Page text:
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  DDW - Digestive Disease Week 2014
May 4, 2014, Chicago
Illinois, United States
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Low treatment rates and suboptimal treatment completion rates to HCV therapy: A real world analysis of a large US cohort
  Reported by Jules Levin
DDW DDW - Digestive Disease Week 2014, May 4-6, 2014, Chicago, Illinois, United States
Vutien P, Kim Y, Brooks L, Livornese R, Nguyen MH
Philip Vutien, MD
Rush University Medical Center
Department of Internal Medicine


Program Abstract
 Two protease inhibitors, telaprevir (T) and boceprevir (B), received market approval for treatment of HCV in 2011. Despite improvement in sustained virologic response (SVR) over the previous standard of care peginterferon and ribavirin (P+R), interferon-related side effects with triple therapy impact the course of HCV treatment. These side effects contribute to much higher discontinuation rates and consequently negatively impact SVR. The primary objective of this study is to measure overall treatment rates and treatment completion rates of anti-HCV therapies in treated patients. 
Methods: This was a retrospective database study that analyzed the use of P+R from January 2009 - May 2011 (prior to introduction of protease inhibitors [PI]) and triple regimen combinations from June 2011 - June 2012 (after introduction of PIs) using data from a large cohort of commercial and Managed Medicare US insured patients. Patients were selected for study inclusion based on HCV diagnostic criteria and initiation of anti-HCV therapy. A total of 3,732 patients were analyzed: 2,674 P+R in the pre-PI period, and 723 T+P+R, 157 B+P+R, 178 P+R in the post-PI period.
Results: The introduction of PIs did not substantially change the treatment rates and they remained low at approximately 10-11% for those with commercial insurance and 8% for Medicare recipients (Figure 1). For patients on P+R on the pre-PI period, 88% remained on treatment by week 12 but 44% of patients discontinued therapy by week 24. Similar discontinuation rates were found for P+R in the post-PI period; and 62% had discontinued treatment by week 24. For patients on triple therapy, the steepest drop occurred between weeks 8 and 12 and over 40% of patients on T+P+R had discontinued treatment by week 12, and over 68% of patients had dropped out of therapy by week 24 (Figure 2). For patients on B+P+R, 75% discontinued therapy by week 24. Adjusting for discontinuation due to futility rule as reported by registration trials, (14% for T+P+R and 16% for B+P+R ), only 46% for T+P+R and 41% for B+P+R patients remained on therapy at 24 weeks . There was no significant difference in treatment completion rates by age, gender, or ethnicity.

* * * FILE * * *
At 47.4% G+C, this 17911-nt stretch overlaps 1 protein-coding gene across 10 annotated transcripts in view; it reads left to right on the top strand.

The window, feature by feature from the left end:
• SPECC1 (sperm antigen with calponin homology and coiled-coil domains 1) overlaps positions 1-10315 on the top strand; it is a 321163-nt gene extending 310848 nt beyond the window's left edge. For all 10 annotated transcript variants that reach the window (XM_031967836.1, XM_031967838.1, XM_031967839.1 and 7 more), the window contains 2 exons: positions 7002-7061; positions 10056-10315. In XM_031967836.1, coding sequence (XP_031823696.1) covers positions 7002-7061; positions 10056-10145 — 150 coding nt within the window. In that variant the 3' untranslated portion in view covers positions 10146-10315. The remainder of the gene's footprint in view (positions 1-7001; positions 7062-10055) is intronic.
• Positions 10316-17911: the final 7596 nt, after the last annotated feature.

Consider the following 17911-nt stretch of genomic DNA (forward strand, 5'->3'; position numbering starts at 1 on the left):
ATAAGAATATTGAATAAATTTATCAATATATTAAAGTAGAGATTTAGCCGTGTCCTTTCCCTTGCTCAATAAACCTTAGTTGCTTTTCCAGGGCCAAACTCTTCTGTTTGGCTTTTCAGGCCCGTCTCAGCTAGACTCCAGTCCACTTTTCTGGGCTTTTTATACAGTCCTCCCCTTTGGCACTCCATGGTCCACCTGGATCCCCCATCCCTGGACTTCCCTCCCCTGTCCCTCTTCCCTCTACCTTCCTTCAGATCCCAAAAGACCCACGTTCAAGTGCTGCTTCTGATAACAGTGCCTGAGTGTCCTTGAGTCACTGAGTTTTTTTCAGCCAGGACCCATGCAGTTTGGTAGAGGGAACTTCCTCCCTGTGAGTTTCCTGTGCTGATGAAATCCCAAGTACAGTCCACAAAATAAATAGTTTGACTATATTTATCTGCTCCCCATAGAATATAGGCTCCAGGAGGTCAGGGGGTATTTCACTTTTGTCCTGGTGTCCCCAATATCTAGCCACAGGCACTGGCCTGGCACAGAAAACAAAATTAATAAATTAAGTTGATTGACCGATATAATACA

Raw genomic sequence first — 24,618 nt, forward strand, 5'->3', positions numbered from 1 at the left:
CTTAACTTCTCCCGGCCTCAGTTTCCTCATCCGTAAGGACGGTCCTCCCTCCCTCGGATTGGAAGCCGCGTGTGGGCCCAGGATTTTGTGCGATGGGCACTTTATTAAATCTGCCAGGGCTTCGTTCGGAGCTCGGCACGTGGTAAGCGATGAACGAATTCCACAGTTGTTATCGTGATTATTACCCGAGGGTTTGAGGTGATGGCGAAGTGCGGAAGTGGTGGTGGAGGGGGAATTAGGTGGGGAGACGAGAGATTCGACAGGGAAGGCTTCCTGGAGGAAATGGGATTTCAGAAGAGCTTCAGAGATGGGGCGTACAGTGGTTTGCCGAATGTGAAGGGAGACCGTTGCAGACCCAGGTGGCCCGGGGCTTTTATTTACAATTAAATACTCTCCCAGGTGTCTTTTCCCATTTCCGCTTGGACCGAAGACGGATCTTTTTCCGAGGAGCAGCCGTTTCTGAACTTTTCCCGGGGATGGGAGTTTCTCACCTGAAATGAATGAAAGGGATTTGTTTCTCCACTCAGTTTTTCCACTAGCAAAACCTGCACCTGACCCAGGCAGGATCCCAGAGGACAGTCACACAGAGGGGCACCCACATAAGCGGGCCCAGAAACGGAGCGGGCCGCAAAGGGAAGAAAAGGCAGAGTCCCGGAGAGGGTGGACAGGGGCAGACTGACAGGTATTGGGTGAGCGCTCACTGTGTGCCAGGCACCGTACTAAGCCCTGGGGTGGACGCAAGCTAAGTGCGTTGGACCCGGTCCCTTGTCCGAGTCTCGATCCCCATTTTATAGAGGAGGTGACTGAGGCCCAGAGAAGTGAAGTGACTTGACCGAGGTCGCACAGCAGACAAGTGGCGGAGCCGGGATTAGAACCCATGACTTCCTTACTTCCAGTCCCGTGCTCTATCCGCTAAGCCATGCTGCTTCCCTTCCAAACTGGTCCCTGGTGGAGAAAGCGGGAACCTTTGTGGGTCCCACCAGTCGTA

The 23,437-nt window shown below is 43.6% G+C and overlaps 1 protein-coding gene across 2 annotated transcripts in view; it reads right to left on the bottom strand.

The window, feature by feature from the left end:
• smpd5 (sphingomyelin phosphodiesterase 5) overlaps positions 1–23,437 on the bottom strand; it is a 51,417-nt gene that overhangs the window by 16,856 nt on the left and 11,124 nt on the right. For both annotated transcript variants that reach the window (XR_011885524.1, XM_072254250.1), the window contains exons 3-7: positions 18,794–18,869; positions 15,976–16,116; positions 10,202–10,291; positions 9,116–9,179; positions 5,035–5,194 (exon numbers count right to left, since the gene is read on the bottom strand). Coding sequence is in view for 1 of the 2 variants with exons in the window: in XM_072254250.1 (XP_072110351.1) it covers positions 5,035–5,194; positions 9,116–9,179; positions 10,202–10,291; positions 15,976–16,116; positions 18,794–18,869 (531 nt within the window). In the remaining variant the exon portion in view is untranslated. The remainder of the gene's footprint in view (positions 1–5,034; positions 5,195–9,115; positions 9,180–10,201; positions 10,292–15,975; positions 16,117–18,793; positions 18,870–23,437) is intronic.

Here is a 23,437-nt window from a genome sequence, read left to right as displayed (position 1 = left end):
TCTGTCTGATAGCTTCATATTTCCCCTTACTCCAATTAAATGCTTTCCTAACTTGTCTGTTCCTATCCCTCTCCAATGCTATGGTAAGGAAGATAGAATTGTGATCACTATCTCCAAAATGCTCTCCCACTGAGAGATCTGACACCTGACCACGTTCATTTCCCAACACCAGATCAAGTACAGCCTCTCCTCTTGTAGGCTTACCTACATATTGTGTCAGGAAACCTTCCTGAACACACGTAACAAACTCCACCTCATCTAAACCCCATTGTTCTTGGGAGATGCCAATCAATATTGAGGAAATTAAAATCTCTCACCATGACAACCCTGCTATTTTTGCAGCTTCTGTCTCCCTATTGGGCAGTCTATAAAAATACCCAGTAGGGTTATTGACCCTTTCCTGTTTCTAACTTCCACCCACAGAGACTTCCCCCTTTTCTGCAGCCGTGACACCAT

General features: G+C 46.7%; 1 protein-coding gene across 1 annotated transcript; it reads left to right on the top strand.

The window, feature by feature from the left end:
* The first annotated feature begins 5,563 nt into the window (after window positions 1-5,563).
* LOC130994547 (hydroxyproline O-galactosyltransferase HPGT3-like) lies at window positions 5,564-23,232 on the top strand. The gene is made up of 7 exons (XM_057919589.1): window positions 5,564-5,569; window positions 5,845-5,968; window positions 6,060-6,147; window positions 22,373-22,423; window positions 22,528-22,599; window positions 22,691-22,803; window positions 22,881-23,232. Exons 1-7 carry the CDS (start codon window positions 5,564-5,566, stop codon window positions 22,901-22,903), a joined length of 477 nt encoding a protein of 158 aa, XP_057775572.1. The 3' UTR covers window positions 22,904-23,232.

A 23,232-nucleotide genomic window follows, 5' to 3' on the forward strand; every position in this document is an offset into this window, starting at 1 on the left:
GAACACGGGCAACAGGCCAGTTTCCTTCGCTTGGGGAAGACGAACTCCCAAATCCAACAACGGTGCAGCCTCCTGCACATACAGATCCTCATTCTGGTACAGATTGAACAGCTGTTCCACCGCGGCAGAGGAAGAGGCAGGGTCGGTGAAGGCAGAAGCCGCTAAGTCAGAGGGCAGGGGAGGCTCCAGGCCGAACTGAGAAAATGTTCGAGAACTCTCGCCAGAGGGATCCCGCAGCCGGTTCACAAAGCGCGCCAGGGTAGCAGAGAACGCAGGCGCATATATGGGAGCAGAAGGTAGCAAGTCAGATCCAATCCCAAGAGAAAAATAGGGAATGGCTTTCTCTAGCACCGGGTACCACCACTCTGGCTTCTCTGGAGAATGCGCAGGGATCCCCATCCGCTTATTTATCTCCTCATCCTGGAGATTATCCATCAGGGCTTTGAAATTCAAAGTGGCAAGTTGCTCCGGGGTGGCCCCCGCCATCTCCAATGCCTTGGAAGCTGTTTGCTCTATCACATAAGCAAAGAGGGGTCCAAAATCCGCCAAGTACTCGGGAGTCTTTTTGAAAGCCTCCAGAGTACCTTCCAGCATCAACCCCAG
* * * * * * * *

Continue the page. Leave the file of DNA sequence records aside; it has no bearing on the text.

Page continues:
Conclusions: Only approximately 8-12% of patients with chronic HCV infection received anti-HCV treatment both in the pre-PI as well as in post-PI era. Of those who were treated with triple therapy, after accounting for discontinuation rates due to futility rules as reported in registration trials, less than half remained on therapy beyond 24 weeks. The current analysis indicates that overall treatment rates for patients with chronic hepatitis C remain dismally poor even in the recent post-PI era, and that treatment completion to both dual and triple therapy regimens is suboptimal in the real-world clinical setting.